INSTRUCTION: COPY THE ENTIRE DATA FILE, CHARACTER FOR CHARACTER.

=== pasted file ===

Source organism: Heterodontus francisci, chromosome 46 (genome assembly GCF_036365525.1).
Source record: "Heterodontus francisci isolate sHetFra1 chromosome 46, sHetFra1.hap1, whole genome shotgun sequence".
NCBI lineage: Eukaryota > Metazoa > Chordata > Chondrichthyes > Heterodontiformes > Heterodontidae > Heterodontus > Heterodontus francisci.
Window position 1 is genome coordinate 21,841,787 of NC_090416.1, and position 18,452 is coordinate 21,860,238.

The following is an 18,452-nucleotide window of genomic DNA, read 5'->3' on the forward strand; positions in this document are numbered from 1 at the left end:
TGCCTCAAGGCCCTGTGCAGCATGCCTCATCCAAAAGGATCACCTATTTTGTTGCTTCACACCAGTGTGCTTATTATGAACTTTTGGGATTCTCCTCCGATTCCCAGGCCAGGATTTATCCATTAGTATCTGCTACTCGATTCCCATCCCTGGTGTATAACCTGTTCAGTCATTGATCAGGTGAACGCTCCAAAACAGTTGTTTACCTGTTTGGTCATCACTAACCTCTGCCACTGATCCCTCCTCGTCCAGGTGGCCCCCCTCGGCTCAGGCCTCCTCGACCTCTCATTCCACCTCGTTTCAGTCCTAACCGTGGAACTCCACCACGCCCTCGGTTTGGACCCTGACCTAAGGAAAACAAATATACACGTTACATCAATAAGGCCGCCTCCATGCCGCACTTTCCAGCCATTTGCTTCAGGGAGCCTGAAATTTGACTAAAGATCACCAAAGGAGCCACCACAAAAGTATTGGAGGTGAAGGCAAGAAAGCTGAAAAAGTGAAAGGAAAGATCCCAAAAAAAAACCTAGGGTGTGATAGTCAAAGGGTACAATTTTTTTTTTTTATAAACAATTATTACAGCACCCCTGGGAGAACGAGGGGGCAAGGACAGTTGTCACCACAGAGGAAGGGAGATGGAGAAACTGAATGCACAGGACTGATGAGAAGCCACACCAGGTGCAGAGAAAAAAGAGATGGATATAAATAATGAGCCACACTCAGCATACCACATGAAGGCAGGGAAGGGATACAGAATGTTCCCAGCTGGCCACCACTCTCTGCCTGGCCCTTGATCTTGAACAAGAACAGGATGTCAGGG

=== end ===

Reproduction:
Source organism: Heterodontus francisci, chromosome 46 (genome assembly GCF_036365525.1).
Source record: "Heterodontus francisci isolate sHetFra1 chromosome 46, sHetFra1.hap1, whole genome shotgun sequence".
NCBI lineage: Eukaryota > Metazoa > Chordata > Chondrichthyes > Heterodontiformes > Heterodontidae > Heterodontus > Heterodontus francisci.
Window position 1 is genome coordinate 21,841,787 of NC_090416.1, and position 18,452 is coordinate 21,860,238.

The following is an 18,452-nucleotide window of genomic DNA, read 5'->3' on the forward strand; positions in this document are numbered from 1 at the left end:
TGCCTCAAGGCCCTGTGCAGCATGCCTCATCCAAAAGGATCACCTATTTTGTTGCTTCACACCAGTGTGCTTATTATGAACTTTTGGGATTCTCCTCCGATTCCCAGGCCAGGATTTATCCATTAGTATCTGCTACTCGATTCCCATCCCTGGTGTATAACCTGTTCAGTCATTGATCAGGTGAACGCTCCAAAACAGTTGTTTACCTGTTTGGTCATCACTAACCTCTGCCACTGATCCCTCCTCGTCCAGGTGGCCCCCCTCGGCTCAGGCCTCCTCGACCTCTCATTCCACCTCGTTTCAGTCCTAACCGTGGAACTCCACCACGCCCTCGGTTTGGACCCTGACCTAAGGAAAACAAATATACACGTTACATCAATAAGGCCGCCTCCATGCCGCACTTTCCAGCCATTTGCTTCAGGGAGCCTGAAATTTGACTAAAGATCACCAAAGGAGCCACCACAAAAGTATTGGAGGTGAAGGCAAGAAAGCTGAAAAAGTGAAAGGAAAGATCCCAAAAAAAAACCTAGGGTGTGATAGTCAAAGGGTACAATTTTTTTTTTTTATAAACAATTATTACAGCACCCCTGGGAGAACGAGGGGGCAAGGACAGTTGTCACCACAGAGGAAGGGAGATGGAGAAACTGAATGCACAGGACTGATGAGAAGCCACACCAGGTGCAGAGAAAAAAGAGATGGATATAAATAATGAGCCACACTCAGCATACCACATGAAGGCAGGGAAGGGATACAGAATGTTCCCAGCTGGCCACCACTCTCTGCCTGGCCCTTGATCTTGAACAAGAACAGGATGTCAGGG